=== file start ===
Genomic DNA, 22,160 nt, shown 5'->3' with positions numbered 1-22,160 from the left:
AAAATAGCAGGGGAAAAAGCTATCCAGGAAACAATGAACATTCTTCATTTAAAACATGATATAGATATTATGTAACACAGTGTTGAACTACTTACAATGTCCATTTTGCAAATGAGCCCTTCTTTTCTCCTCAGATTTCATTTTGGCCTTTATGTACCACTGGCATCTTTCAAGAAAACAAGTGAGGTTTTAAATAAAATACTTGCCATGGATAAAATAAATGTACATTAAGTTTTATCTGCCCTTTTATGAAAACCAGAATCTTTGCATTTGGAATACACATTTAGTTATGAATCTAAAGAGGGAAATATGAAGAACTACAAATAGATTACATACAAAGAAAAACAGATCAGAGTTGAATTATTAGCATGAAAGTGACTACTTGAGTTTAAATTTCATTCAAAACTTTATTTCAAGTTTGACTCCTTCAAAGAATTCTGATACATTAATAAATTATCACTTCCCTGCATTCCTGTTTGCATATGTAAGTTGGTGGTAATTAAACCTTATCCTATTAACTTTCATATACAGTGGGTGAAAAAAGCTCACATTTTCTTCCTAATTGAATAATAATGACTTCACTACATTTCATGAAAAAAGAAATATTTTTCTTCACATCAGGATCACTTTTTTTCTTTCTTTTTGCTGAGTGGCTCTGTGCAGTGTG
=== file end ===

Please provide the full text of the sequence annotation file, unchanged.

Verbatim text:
Genomic DNA, 22,160 nt, shown 5'->3' with positions numbered 1-22,160 from the left:
AAAATAGCAGGGGAAAAAGCTATCCAGGAAACAATGAACATTCTTCATTTAAAACATGATATAGATATTATGTAACACAGTGTTGAACTACTTACAATGTCCATTTTGCAAATGAGCCCTTCTTTTCTCCTCAGATTTCATTTTGGCCTTTATGTACCACTGGCATCTTTCAAGAAAACAAGTGAGGTTTTAAATAAAATACTTGCCATGGATAAAATAAATGTACATTAAGTTTTATCTGCCCTTTTATGAAAACCAGAATCTTTGCATTTGGAATACACATTTAGTTATGAATCTAAAGAGGGAAATATGAAGAACTACAAATAGATTACATACAAAGAAAAACAGATCAGAGTTGAATTATTAGCATGAAAGTGACTACTTGAGTTTAAATTTCATTCAAAACTTTATTTCAAGTTTGACTCCTTCAAAGAATTCTGATACATTAATAAATTATCACTTCCCTGCATTCCTGTTTGCATATGTAAGTTGGTGGTAATTAAACCTTATCCTATTAACTTTCATATACAGTGGGTGAAAAAAGCTCACATTTTCTTCCTAATTGAATAATAATGACTTCACTACATTTCATGAAAAAAGAAATATTTTTCTTCACATCAGGATCACTTTTTTTCTTTCTTTTTGCTGAGTGGCTCTGTGCAGTGTG